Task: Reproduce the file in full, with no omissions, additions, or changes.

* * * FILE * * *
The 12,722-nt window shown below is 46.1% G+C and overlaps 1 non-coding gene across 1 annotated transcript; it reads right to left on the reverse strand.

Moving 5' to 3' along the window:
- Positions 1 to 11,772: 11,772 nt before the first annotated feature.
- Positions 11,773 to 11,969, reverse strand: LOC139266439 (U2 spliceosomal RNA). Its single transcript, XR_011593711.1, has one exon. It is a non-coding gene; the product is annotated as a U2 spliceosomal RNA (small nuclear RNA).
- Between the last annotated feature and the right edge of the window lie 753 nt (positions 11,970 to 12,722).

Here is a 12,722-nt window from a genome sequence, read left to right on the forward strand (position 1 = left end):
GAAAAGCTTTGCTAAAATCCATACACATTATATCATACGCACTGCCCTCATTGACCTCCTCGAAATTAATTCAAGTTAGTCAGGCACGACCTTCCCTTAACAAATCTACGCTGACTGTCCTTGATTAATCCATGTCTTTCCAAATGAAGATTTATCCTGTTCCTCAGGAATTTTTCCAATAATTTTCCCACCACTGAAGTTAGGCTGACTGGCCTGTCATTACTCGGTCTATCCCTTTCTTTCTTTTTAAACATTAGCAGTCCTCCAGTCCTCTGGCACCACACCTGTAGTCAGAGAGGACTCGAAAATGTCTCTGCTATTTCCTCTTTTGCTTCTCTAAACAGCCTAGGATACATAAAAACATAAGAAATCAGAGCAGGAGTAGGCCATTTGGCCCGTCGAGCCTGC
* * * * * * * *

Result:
The 12,722-nt window shown below is 46.1% G+C and overlaps 1 non-coding gene across 1 annotated transcript; it reads right to left on the reverse strand.

Moving 5' to 3' along the window:
- Positions 1 to 11,772: 11,772 nt before the first annotated feature.
- Positions 11,773 to 11,969, reverse strand: LOC139266439 (U2 spliceosomal RNA). Its single transcript, XR_011593711.1, has one exon. It is a non-coding gene; the product is annotated as a U2 spliceosomal RNA (small nuclear RNA).
- Between the last annotated feature and the right edge of the window lie 753 nt (positions 11,970 to 12,722).

Here is a 12,722-nt window from a genome sequence, read left to right on the forward strand (position 1 = left end):
GAAAAGCTTTGCTAAAATCCATACACATTATATCATACGCACTGCCCTCATTGACCTCCTCGAAATTAATTCAAGTTAGTCAGGCACGACCTTCCCTTAACAAATCTACGCTGACTGTCCTTGATTAATCCATGTCTTTCCAAATGAAGATTTATCCTGTTCCTCAGGAATTTTTCCAATAATTTTCCCACCACTGAAGTTAGGCTGACTGGCCTGTCATTACTCGGTCTATCCCTTTCTTTCTTTTTAAACATTAGCAGTCCTCCAGTCCTCTGGCACCACACCTGTAGTCAGAGAGGACTCGAAAATGTCTCTGCTATTTCCTCTTTTGCTTCTCTAAACAGCCTAGGATACATAAAAACATAAGAAATCAGAGCAGGAGTAGGCCATTTGGCCCGTCGAGCCTGC